@AustralianRupert, I looked up "Nisei" from the lead in that draft, which lead to Nisei#World War II service and it seems we have a decent Japanese American service in World War II article. It seems the Draft and the live article focus on different things – the Draft being about women only in both civilian and military roles, and the article more focused on military service of both men and women. I would propose that someone could merge the Draft material into the article, if necessary, since the experiences of women could be put into a sub-heading without controversy, rather than as a standalone article that might draw less attention (by which I mean putting women under the same heading strengthens their wartime role, whereas having a separate article might be seen as removing them from mainstream history into an "aside" article, though that's just my thoughts given political correctness today, and not a judgement on these articles being developed separately). Unless you think it better to have these as separate articles? I think they're too closely related to be developed apart... but that's just my 2 cents. Regards — Marcus(talk) 01:38, 13 October 2017 (UTC)

G'day Marcus, yes, that is a good suggestion. I think there is definitely scope to merge some of it into the Japanese American service in World War II. However, I also believe that ultimately an article titled Japanese American women during World War II (which would be the eventual location of the draft, or thereabouts) would potentially have a broader scope than just military service as it would probably encompass aspects of work/life on the home front, internment (possibly) and probably other aspects that are beyond my knowledge to even identify at this stage. Regards, AustralianRupert (talk) 02:13, 13 October 2017 (UTC)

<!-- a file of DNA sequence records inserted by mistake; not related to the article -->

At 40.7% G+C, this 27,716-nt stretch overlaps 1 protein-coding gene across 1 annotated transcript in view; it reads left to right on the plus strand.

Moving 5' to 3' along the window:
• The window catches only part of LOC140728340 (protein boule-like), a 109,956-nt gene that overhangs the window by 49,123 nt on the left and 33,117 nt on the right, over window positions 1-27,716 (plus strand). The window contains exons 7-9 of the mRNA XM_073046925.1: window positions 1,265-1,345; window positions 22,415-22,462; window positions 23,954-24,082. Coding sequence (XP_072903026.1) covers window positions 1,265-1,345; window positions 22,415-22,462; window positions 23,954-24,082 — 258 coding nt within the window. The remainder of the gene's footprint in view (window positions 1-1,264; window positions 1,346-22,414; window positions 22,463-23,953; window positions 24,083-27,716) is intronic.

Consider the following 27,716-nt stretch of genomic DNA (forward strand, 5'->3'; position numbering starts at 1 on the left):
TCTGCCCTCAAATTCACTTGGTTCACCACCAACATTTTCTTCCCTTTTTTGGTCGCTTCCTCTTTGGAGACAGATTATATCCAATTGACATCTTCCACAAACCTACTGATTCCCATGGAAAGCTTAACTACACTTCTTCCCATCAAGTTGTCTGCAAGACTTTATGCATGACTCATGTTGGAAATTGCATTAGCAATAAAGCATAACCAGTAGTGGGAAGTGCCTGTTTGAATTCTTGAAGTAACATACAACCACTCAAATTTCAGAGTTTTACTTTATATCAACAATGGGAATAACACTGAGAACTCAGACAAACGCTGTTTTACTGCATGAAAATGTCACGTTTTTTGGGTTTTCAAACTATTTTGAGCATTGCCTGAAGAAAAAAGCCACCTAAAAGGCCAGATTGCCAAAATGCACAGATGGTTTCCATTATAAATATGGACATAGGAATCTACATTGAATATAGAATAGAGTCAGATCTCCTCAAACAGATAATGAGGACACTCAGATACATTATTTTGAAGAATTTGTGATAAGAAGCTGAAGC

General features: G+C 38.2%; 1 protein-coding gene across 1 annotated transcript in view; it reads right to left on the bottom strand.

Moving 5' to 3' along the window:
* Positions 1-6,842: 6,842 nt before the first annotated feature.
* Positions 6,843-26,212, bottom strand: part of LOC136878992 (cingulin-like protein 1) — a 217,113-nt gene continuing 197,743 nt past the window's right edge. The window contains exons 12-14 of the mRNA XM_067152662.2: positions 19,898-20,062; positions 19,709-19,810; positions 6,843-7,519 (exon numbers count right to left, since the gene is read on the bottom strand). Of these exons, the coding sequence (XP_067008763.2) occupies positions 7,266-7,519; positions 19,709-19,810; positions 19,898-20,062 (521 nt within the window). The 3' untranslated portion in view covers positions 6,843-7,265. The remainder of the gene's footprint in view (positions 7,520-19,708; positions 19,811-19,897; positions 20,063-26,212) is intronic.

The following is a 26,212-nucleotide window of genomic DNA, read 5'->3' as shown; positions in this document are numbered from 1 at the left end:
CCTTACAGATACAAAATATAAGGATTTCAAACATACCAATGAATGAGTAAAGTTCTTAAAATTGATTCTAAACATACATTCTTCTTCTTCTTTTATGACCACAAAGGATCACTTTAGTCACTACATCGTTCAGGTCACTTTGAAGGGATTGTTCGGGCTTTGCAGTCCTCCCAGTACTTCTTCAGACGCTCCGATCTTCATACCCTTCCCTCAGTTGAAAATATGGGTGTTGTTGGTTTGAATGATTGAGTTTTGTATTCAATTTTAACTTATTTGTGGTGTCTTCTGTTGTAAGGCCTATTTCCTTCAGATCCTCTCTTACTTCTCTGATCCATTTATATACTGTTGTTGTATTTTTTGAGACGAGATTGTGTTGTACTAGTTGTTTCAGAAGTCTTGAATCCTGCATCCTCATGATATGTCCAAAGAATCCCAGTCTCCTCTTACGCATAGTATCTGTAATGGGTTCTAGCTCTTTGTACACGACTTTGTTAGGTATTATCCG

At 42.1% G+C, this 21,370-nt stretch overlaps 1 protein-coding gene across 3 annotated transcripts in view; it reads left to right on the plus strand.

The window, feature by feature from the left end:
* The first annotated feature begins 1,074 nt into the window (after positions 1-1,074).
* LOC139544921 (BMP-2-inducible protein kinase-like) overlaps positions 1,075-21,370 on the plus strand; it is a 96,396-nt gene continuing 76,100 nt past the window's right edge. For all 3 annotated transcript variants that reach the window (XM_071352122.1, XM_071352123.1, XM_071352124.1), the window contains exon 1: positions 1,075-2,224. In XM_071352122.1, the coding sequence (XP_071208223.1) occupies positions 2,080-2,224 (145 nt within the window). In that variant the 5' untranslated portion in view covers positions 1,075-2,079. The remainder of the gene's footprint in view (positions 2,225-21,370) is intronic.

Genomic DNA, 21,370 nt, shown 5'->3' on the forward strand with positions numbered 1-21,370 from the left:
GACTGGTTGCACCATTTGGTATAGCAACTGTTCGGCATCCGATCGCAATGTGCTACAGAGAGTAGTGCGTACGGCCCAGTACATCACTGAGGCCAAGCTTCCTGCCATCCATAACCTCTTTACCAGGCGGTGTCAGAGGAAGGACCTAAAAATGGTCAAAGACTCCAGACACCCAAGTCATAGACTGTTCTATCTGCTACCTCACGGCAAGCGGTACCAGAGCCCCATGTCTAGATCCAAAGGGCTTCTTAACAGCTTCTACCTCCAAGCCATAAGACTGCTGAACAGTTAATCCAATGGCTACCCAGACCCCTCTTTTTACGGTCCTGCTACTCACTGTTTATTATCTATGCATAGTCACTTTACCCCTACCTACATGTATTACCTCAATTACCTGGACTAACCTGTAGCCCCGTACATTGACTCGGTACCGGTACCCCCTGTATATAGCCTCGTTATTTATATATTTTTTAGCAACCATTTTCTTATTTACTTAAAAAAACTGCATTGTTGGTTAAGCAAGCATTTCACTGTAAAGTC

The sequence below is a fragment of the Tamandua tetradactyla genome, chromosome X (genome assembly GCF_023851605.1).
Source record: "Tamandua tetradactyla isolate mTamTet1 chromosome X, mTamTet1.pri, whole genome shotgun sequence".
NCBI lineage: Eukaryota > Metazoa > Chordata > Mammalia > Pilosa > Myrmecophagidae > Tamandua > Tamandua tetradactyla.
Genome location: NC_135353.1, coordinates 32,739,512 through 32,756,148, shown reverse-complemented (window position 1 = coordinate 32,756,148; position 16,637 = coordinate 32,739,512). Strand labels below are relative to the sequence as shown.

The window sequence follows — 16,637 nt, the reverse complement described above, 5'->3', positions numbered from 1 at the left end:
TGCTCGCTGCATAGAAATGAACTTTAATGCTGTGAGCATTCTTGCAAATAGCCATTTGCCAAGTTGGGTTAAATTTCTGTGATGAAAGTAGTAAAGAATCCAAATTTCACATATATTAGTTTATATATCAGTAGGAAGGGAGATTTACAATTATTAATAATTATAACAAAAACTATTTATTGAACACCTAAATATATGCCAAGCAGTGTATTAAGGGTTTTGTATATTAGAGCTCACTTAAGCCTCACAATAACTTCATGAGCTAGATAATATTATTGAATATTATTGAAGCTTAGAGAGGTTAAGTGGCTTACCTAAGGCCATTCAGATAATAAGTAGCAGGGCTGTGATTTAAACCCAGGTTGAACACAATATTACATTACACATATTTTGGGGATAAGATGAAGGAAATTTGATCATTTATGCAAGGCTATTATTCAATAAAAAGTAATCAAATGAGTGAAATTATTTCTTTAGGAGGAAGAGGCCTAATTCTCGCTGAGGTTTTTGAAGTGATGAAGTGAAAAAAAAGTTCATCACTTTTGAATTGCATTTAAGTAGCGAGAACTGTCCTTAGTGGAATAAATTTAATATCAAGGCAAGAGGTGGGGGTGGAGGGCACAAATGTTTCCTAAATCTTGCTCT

Yes, it seems a very niche topic... likely to be a very tricky position to fill, finding someone with an interest in the subject and good sources, given that it's about a teeny percentage of the population, I'd be very surprised if there were many books or websites dedicated to the matter. says: "According to the census of 1940, 127,000 persons of Japanese ancestry lived in the United States, the majority on the West Coast. One-third had been born in Japan, and in some states could not own land, be naturalized as citizens, or vote." So the article is really about, what... 20–30,000 or so women, at a rough estimate? Might be worth giving WP:WikiProject Japan a heads-up, see if anyone there would like to contribute, even though they're a small group, they might have some insight based on cultural studies. — Marcus(talk) 02:55, 13 October 2017 (UTC)
Historians have done a lot of work on the civilian side, and a fair amount on the military side. see Matsumoto, Valerie. "Japanese American Women during World War II' Frontiers: A Journal of Women Studies 8#1 (1984), pp. 6-14 online and the studied cited at,27&sciodt=1,27&hl=en On the military women see,27&sciodt=1,27&hl=en Rjensen (talk) 03:05, 13 October 2017 (UTC)

First Battle of Passchendaele[edit]

Another editor thinks that the article should have measurements in metric then imperial and denies that the UK exception or national ties apply. Opinion? Thanks. Keith-264 (talk) 19:32, 13 October 2017 (UTC)